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Budget-savvy cruise lovers should consider a repositioning cruise

A repositioning cruise offers a longer voyage at a lower price

Photo (c) boana - Getty Images
Cruises are popular vacation getaways, but if you have more time to travel, a repositioning cruise offers both an adventure and a bargain.

Many of the world's cruise liners spend the summer season sailing the Mediterranean and North Seas and the winter season cruising the Caribbean. In the lull between them, ships sail from one region to another, and cruise lines offset these costly relocations by inviting travelers to join them for something a little different.

The transition takes place twice a year – in April and November. Next month, dozens of ships will cross the Atlantic from Europe to the Caribbean, offering passengers a longer-than-usual cruise with upgrade options at a discounted fare; sometimes as much as 50 percent less.

There are several ways a repositioning cruise is different. For starters, it's a one way trip. A traditional cruise returns to its port of departure. American consumers who want to take a repositioning cruise next month will need to get to the departure port across the Atlantic.

Some seasoned travelers often make getting to the departure port part of their travel experience. They might take a cheap flight to Ireland, spending a couple of days there. Then they might take another cheap flight to Southhampton, where they would board a cruise liner headed west across the Atlantic.

More time at sea

Another difference is the length of the cruise. A traditional cruise might take six or seven days, stopping at a different port every day. A repositioning cruise is longer, with up to half of that time spent at sea.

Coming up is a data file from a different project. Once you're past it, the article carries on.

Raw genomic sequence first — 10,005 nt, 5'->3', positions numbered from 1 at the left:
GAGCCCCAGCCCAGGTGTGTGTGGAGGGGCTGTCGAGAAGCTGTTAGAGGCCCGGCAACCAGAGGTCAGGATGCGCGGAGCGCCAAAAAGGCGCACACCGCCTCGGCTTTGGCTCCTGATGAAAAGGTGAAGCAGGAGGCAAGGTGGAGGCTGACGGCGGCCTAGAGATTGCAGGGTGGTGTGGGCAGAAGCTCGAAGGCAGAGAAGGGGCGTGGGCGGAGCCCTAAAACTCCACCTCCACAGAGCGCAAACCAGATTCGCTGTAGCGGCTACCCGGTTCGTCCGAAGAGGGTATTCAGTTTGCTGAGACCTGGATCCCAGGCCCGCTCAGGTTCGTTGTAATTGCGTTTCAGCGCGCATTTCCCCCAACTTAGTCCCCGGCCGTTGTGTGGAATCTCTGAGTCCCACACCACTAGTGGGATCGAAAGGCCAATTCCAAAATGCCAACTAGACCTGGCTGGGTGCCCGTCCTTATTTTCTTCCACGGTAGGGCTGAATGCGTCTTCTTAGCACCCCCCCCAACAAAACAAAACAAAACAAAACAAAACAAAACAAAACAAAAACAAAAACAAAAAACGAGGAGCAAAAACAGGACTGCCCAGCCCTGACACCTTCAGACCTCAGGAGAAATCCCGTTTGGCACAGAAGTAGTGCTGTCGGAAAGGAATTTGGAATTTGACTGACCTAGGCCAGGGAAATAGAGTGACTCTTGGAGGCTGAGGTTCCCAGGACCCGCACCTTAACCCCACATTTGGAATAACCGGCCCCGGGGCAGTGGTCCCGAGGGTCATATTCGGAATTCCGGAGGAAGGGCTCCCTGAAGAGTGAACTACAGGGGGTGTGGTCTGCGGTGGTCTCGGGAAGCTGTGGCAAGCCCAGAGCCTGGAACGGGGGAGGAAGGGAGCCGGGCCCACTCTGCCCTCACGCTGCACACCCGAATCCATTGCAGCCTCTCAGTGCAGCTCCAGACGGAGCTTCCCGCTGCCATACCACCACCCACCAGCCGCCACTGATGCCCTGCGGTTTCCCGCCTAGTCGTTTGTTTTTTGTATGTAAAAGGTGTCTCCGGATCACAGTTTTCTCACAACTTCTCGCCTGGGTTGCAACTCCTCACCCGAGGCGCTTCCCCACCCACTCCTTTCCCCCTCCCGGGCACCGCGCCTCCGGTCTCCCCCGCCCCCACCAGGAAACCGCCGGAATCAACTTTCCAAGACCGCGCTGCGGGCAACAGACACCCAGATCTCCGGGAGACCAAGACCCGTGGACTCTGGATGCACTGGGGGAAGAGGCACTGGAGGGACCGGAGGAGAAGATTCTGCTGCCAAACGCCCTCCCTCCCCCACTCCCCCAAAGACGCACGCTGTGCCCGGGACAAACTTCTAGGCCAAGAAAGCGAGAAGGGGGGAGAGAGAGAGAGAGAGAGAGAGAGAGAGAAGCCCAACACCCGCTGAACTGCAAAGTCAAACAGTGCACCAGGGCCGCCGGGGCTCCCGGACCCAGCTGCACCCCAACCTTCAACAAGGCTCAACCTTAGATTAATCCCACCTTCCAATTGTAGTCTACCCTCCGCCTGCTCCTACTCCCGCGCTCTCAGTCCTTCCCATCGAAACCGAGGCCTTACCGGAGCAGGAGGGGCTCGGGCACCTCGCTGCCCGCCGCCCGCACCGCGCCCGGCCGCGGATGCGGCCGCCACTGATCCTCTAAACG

The ship might stop at a few ports, especially in the Mediterranean region, but there are generally fewer stops than a traditional cruise. Transatlantic cruise passengers should expect six to seven days at sea.

A third difference is value for the passenger. In addition to paying a lower fare, food and beverage upgrades that might be costly on a traditional cruise are often complimentary. This can include unlimited drinks, pre-paid gratuities, and hundreds of dollars in shipboard credit.

While they tend to be very good values, repositioning cruises aren't for every traveler. You must be willing to devote two weeks or more to your overall journey.

You also must enjoy an extended time a sea. The fact is that some people do and some don't. But for those who love shipboard life and a good bargain, an extended cruise could be a vacation to remember.
A 15-night repositioning cruise recently offered by Celebrity begins in Rome, with stops in Florence, Provence, Barcelona, Palma De Mallorca, the Canary Islands, and then seven days at sea.

Points to consider

You should also carefully consider costs. It's true that the fare is less, but you have to pay to get to your departure port, then get home after docking at your arrival port, which in the U.S. is normally Fort Lauderdale, Fla.

You can find a repositioning cruise by going to individual cruise line websites and searching for deals. People who tend to favor one particular line may like that option.

Another option is to use an aggregator, such as Crucon Cruise Outlet, which displays deals from many popular cruise lines.

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